The success of the rebels had forced the King to retreat to his northern castle at Dunsinane and it was from there that he was conducting the war.
It was late. A doctor stood in a recess of the wall of a dark corridor with one of the Queen’s gentlewomen-in-waiting. ‘I’ve watched with you for two nights but I’m beginning to doubt your story,’ he said. When did you say she last walked?’
‘Since his Majesty went into the field I’ve seen her rise from her bed, put on her nightgown, unlock her cabinet, take out a piece of paper, fold it, write on it, read it, then seal it and return to bed. And fast asleep all the time.’
‘It’s very unnatural to behave as though she were awake while being asleep,’ said the doctor. ‘Apart from this sleep walking and the writing and so on, what have you heard her say?’
‘Oh, I wouldn’t dare tell you, Sir.’
‘You may tell me, and it’s appropriate to do so.’
‘Not to you, nor anyone. There’s no witness to confirm it.’ There was a point of candlelight some way along the corridor. ‘Shhhh!’ she said. ‘Look. Here she comes. This is exactly like it was before and there, you see? Fast asleep. Watch her and don’t move.’
‘How did she get that light?’
‘It was at her bedside. She has a lighted candle with her all the time. She’s ordered it.’
‘You see?’ said the doctor. ‘Her eyes are open.’
‘Yes, but she can’t see anything.’
Lady Macbeth stopped near them. She was examining her hands closely.
‘What’s she doing?’ whispered the doctor. ‘Look how she’s rubbing her hands.’
‘She always does that. As though washing them. I’ve known her do that for a quarter of an hour.’
‘There’s still a spot here,’ said Lady Macbeth.
‘Listen!’ The doctor took a notebook and a piece of chalk out of his pocket. She’s speaking. I’ll write it down.’
‘Come out, damned spot,’ said Lady Macbeth fiercely, rubbing violently. She stopped, as though listening to something. ‘One – two. Two o’clock: it’s time to do it. hell is dark. What my Lord? Shame! A soldier and frightened? What do we care who knows when no-one can question us? But who would have thought the old man to have had so much blood in him?’
‘Do you hear that?’ said the doctor.
‘The Thane of Fife had a wife,’ continued Lady Macbeth. ‘Where is she now?’ She returned to washing her hands. ‘Will these hands never be clean? No more of that, my Lord – no more of that: you’re ruining it all with your nervousness.’
‘Dear, dear,’ sighed the doctor. ‘You’ve done some things you shouldn’t have.’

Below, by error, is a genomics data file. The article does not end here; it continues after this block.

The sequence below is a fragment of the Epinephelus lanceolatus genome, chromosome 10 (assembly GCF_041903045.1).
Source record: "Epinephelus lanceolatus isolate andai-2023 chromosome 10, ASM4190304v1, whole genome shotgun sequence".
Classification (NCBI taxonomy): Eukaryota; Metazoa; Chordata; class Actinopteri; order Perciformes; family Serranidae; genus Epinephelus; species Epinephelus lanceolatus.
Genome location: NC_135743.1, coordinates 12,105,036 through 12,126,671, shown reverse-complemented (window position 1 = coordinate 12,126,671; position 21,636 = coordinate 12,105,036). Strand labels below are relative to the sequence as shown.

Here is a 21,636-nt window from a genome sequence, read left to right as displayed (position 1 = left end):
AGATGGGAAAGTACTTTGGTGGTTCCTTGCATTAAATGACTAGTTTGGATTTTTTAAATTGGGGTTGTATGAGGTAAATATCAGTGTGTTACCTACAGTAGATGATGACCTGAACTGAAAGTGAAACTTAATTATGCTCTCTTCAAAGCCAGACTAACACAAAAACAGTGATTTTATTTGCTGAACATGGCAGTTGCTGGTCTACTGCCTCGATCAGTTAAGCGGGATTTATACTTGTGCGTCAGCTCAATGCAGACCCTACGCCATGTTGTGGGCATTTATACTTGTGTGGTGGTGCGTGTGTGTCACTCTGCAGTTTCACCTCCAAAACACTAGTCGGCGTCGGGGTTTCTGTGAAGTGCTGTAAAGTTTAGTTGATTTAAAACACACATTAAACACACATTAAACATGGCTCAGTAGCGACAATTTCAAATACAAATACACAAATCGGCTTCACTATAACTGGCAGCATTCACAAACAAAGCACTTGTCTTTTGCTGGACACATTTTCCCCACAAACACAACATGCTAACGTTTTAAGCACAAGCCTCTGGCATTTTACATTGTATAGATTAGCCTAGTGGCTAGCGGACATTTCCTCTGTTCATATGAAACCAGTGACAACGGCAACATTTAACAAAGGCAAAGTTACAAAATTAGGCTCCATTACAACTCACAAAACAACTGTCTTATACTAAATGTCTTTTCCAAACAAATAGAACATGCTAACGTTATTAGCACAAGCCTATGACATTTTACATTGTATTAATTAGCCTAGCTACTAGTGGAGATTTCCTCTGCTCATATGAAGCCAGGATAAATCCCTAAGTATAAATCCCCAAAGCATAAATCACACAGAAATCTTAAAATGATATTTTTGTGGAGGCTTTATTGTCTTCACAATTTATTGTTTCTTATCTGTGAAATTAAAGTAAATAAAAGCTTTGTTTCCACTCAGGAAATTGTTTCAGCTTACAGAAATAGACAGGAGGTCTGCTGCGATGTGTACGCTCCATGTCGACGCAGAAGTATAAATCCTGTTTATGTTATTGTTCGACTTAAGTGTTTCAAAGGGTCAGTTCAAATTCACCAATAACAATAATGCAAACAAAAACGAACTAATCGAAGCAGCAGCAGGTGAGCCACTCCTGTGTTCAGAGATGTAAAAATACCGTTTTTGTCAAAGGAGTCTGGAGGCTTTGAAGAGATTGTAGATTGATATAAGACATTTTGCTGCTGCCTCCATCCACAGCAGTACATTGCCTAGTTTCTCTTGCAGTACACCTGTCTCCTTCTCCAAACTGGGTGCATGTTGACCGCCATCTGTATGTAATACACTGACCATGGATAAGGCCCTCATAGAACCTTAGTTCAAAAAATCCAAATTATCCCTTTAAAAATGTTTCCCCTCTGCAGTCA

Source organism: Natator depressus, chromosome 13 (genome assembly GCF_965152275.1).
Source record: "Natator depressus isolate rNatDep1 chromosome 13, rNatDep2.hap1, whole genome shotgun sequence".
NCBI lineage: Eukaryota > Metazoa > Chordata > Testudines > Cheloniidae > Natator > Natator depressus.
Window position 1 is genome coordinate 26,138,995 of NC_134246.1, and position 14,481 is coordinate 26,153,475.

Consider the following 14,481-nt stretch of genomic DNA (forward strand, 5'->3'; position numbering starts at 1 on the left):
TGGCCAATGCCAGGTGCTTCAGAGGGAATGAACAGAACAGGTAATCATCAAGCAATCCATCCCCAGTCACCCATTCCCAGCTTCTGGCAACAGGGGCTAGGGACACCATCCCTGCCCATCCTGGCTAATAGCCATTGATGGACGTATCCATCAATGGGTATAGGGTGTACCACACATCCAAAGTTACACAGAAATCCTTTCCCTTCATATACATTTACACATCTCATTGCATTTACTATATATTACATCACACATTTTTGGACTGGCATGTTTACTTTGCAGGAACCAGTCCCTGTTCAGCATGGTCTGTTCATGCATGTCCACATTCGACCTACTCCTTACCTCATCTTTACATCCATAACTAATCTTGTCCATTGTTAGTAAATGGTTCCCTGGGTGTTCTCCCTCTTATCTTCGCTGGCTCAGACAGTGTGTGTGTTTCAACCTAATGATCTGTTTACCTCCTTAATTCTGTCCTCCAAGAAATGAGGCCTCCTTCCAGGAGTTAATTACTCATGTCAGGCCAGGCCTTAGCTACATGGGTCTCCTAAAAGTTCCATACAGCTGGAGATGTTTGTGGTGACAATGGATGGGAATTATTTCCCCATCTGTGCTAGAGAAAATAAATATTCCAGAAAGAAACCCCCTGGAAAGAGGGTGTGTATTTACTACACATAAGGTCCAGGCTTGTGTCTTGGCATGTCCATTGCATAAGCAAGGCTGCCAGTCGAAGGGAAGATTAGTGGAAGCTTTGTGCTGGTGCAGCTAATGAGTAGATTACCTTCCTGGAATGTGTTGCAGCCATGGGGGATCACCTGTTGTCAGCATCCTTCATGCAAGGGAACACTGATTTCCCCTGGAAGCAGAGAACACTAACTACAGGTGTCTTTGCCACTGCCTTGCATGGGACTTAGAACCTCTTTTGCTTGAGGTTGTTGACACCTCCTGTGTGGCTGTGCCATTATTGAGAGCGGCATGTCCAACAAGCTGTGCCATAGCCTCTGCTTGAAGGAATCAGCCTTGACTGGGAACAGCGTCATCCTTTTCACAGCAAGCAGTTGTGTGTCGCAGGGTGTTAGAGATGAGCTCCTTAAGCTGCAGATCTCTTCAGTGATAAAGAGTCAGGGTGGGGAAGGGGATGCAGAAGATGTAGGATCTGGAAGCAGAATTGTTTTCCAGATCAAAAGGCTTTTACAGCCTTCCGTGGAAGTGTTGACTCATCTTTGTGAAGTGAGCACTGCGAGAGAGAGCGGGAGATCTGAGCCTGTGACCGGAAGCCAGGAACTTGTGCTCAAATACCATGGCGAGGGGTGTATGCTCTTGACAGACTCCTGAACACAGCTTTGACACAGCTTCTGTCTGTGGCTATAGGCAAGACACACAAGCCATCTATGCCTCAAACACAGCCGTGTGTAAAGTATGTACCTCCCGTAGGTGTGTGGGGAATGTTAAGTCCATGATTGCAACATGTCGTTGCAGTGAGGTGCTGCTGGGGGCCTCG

‘She’s said things she shouldn’t have,’ said the gentlewoman. ‘God knows what she’s done.’
Lady Macbeth lifted her hands to her face. ‘They still smell of blood,’ she said. ‘All the perfumes of Arabia couldn’t make this little hand smell sweet.’
‘What a sigh that was,’ said the doctor. ‘Her heart is heavily burdened.’
‘I wouldn’t have her heart in my bosom for anything,’ said the gentlewoman.
The doctor shook his head. ‘Well, well, well.’
‘I wish it were well, Sir.’
‘This goes beyond the practice of medicine. Still, I’ve known some who’ve walked in their sleep and have lived good lives.’
‘Wash your hands!’ shouted Lady Macbeth. ‘Put on your night-gown. Don’t look so pale. I’ll tell you once more: Banquo’s buried: he can’t come out of his grave.’
‘That too?’ said the doctor.
‘To bed, to bed, there’s someone knocking at the gate,’ said Lady Macbeth. ‘Come, come, come, come, give me your hand. What’s done can’t be undone. To bed, to bed, to bed.’ She lifted the candle and returned down the corridor.
‘Will she go to bed now?’ said the doctor.
‘There are terrible rumours about,’ said the doctor. ‘Unnatural acts will create unnatural scenes like this. Sick minds let out their secrets in the dead of night. She has more need of a priest than a doctor. Oh, may God forgive us all! Look after her. Take away anything that she could use to harm herself with. And don’t take your eyes off her. So. Good night. She’s stunned my mind and amazed my sight. I think I know what’s going on but I dare not say anything.’
‘Good night, doctor.’ The gentlewoman followed her mistress.